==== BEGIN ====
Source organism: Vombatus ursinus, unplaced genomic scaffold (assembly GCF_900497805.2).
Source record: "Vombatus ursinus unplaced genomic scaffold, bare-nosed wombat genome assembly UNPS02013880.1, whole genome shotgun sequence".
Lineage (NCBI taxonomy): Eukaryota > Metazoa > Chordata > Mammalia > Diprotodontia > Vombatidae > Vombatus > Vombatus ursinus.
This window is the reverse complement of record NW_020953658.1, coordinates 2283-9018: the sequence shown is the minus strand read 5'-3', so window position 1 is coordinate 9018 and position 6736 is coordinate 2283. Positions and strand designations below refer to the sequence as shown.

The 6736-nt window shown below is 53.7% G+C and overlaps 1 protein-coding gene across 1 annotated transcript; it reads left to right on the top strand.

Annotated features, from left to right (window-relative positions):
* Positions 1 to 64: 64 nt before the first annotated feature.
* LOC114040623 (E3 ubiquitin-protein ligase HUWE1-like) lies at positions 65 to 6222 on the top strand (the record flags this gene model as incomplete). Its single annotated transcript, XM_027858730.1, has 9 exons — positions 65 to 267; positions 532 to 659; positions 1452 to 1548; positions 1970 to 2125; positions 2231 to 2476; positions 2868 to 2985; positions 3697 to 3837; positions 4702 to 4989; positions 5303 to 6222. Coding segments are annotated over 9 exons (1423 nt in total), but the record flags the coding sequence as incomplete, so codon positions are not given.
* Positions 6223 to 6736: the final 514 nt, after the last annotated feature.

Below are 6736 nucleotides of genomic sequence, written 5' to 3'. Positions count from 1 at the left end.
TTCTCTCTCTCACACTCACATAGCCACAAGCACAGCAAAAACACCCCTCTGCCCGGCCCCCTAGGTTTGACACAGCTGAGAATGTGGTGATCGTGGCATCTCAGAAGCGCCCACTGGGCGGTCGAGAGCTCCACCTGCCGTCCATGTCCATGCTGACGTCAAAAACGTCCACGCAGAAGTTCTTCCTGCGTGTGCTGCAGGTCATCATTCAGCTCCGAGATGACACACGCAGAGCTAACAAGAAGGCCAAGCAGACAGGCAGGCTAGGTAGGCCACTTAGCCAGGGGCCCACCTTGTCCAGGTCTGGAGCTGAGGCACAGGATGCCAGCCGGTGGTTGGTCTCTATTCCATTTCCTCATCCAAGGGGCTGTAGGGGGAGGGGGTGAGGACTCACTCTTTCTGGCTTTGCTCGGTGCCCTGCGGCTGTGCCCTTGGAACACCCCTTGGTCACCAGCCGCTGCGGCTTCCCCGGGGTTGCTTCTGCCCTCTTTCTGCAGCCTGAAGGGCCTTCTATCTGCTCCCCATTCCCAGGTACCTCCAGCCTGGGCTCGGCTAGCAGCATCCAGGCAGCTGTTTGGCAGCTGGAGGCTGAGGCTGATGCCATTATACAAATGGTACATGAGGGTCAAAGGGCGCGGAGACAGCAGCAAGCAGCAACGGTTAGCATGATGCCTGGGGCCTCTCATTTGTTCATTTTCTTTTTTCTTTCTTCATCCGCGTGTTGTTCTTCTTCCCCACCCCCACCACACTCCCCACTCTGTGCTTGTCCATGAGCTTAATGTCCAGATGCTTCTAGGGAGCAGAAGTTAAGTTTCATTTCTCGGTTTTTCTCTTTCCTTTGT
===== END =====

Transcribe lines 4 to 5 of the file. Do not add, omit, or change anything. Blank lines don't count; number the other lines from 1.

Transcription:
This window is the reverse complement of record NW_020953658.1, coordinates 2283-9018: the sequence shown is the minus strand read 5'-3', so window position 1 is coordinate 9018 and position 6736 is coordinate 2283. Positions and strand designations below refer to the sequence as shown.

The 6736-nt window shown below is 53.7% G+C and overlaps 1 protein-coding gene across 1 annotated transcript; it reads left to right on the top strand.